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IIT Madras creates AI tool to identify glioblastoma

IIT Madras creates AI tool to identify glioblastoma

AI is revolutionising the healthcare domain, and a team from IIT Madras has harnessed this technology to develop a machine learning-based tool to detect a type of brain cancer called glioblastoma
IIT Madras team has harnessed AI technology to to detect a type of brain cancer called glioblastomas
IIT Madras team has harnessed AI technology to detect glioblastomas | Representational Image: Shutterstock

Researchers from the Indian Institute of Technology Madras (IITM) have developed a tool based on machine learning to detect a type of brain cancer called glioblastoma multiforme (GBM).

The researchers say that their device, named GBMDriver, is publicly available online and could revolutionise the detection of brain and spinal cord cancers.

The study results are published in Briefings in Bioinformatics.

Studies show that glioblastomas originate in the brain and spine. Some gene mutations lead to uncontrolled cell division and aberrant signalling pathways, causing cancer. Detection of brain cancer, specifically glioblastomas, can be challenging, mainly due to non-specific symptoms like headaches, personality changes, nausea, and stroke. Despite extensive research, this condition has limited therapeutic options, and the survival rate is currently low.

Drivers and passengers

Developing the right treatment strategy for glioblastoma requires a deep understanding of how protein mutations affect brain cancer. But it is hard to identify which mutations cause this condition.

Driver and passenger mutations are the two frequently occurring mutations in our body,” Prof Michael Gromiha from the Department of Biotechnology at IITM tells Happiest Health. Driver mutations give cancer cells the advantage of uncontrolled growth. In contrast, he explains, passenger mutations occur during cell division and do not contribute to causing cancer.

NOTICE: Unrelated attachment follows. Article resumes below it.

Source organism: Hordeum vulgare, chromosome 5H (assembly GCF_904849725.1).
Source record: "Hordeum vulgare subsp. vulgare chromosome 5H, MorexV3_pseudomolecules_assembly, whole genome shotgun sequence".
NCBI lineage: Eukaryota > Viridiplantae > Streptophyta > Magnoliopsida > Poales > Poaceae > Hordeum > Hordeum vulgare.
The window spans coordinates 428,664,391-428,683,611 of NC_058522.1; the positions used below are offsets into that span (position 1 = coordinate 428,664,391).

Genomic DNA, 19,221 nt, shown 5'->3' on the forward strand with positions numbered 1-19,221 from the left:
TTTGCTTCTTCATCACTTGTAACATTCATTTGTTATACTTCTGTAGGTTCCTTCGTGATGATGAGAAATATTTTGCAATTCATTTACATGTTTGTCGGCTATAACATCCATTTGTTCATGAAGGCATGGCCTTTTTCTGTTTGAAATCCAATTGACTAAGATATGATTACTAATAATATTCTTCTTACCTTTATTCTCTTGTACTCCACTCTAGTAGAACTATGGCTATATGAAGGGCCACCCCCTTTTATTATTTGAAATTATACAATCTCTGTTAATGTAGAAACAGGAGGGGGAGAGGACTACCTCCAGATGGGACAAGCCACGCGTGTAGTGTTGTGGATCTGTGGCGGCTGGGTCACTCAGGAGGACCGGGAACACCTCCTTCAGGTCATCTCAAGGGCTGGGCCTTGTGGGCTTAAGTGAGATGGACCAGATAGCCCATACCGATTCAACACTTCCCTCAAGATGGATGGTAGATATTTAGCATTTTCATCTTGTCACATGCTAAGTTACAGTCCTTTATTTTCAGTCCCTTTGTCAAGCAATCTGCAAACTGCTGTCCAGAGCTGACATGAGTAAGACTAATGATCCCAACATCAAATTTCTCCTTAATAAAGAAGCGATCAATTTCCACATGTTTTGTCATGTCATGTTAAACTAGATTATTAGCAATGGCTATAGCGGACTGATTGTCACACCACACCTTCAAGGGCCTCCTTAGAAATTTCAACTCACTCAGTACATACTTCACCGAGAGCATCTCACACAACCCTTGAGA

“Firstly, to better understand GBM, we need to understand the particular protein sequences and their characteristics responsible for cancerous and non-cancerous activity,” he says. After identifying these protein sequences, they deliver the data into machine learning algorithms for analysis.

Machine learning relies on extensive data and algorithms to give precise outcomes. “Machine learning algorithms enable computers to learn and improve their performance over time as they are exposed to more data,” says Dr Vivek Ruhela, a researcher at Indraprastha Institute of Information Technology (IIIT), New Delhi.

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A dive into GBMDriver

The IIT team extracted clinical data from COSMIC and OncoKB databases for driver mutations to develop the tool. They also retrieved passenger mutations from different databases that serve as a control group.

Using these databases, researchers made a dataset that contains 9,386 driver and 8,728 passenger mutations. They based it on the reoccurrence of cancer-causing mutations in every 3 GBM-affected people.

To develop this tool, Prof Gromiha explains they considered various factors, such as the properties and patterns of amino acids and protein formation. In addition, they employed algorithms to segregate driver and passenger mutation in the database of GBM-affected people.

To check the accuracy of GBMDriver, they tested the tool on clinical data of 1,809 randomly chosen GBM-affected people. “This tool achieved an accuracy of 81.99 per cent in identifying driver mutations. The detection results from this tool are better than the current diagnostic methods for this condition,” says Dr Gromiha.

The researchers state that the success of GBMDriver could be a game-changer in treating brain cancer. “However, if we have a high number of data, then we can improve the GBMDriver model with more detailed and specific features,” he adds.

Dr Ruhela agrees that AI algorithms can be trained to identify patterns and predict the likelihood of developing certain diseases or conditions from large data sets. “This can enable healthcare professionals to intervene early and provide preventive care to high-risk patients,” he says.

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